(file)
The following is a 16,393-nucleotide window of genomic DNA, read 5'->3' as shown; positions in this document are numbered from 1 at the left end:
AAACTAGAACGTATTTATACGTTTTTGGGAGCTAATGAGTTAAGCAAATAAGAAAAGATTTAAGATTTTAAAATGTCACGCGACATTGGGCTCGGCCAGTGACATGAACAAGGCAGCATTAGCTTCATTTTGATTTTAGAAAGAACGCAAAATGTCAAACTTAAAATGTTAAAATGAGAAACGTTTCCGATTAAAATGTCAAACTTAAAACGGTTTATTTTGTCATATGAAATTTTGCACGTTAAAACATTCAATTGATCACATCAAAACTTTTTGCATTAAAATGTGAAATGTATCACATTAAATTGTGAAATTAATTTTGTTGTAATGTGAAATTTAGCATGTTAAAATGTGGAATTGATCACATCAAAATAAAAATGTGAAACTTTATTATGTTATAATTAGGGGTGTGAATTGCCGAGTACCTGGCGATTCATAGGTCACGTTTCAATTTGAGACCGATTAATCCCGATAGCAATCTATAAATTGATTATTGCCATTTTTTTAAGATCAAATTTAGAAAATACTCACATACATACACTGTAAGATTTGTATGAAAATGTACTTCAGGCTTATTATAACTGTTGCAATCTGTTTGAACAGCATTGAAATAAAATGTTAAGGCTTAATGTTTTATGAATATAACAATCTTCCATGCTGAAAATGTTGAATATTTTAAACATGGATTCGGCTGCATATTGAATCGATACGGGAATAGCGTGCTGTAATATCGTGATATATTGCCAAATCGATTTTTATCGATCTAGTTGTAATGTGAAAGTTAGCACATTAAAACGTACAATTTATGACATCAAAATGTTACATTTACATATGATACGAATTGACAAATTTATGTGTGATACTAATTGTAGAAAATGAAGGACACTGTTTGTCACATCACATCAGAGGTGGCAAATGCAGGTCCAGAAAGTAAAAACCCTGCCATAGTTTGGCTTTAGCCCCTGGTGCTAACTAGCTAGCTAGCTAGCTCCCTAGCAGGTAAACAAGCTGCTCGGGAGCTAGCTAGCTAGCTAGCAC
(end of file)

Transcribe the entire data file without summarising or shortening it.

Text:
The following is a 16,393-nucleotide window of genomic DNA, read 5'->3' as shown; positions in this document are numbered from 1 at the left end:
AAACTAGAACGTATTTATACGTTTTTGGGAGCTAATGAGTTAAGCAAATAAGAAAAGATTTAAGATTTTAAAATGTCACGCGACATTGGGCTCGGCCAGTGACATGAACAAGGCAGCATTAGCTTCATTTTGATTTTAGAAAGAACGCAAAATGTCAAACTTAAAATGTTAAAATGAGAAACGTTTCCGATTAAAATGTCAAACTTAAAACGGTTTATTTTGTCATATGAAATTTTGCACGTTAAAACATTCAATTGATCACATCAAAACTTTTTGCATTAAAATGTGAAATGTATCACATTAAATTGTGAAATTAATTTTGTTGTAATGTGAAATTTAGCATGTTAAAATGTGGAATTGATCACATCAAAATAAAAATGTGAAACTTTATTATGTTATAATTAGGGGTGTGAATTGCCGAGTACCTGGCGATTCATAGGTCACGTTTCAATTTGAGACCGATTAATCCCGATAGCAATCTATAAATTGATTATTGCCATTTTTTTAAGATCAAATTTAGAAAATACTCACATACATACACTGTAAGATTTGTATGAAAATGTACTTCAGGCTTATTATAACTGTTGCAATCTGTTTGAACAGCATTGAAATAAAATGTTAAGGCTTAATGTTTTATGAATATAACAATCTTCCATGCTGAAAATGTTGAATATTTTAAACATGGATTCGGCTGCATATTGAATCGATACGGGAATAGCGTGCTGTAATATCGTGATATATTGCCAAATCGATTTTTATCGATCTAGTTGTAATGTGAAAGTTAGCACATTAAAACGTACAATTTATGACATCAAAATGTTACATTTACATATGATACGAATTGACAAATTTATGTGTGATACTAATTGTAGAAAATGAAGGACACTGTTTGTCACATCACATCAGAGGTGGCAAATGCAGGTCCAGAAAGTAAAAACCCTGCCATAGTTTGGCTTTAGCCCCTGGTGCTAACTAGCTAGCTAGCTAGCTCCCTAGCAGGTAAACAAGCTGCTCGGGAGCTAGCTAGCTAGCTAGCAC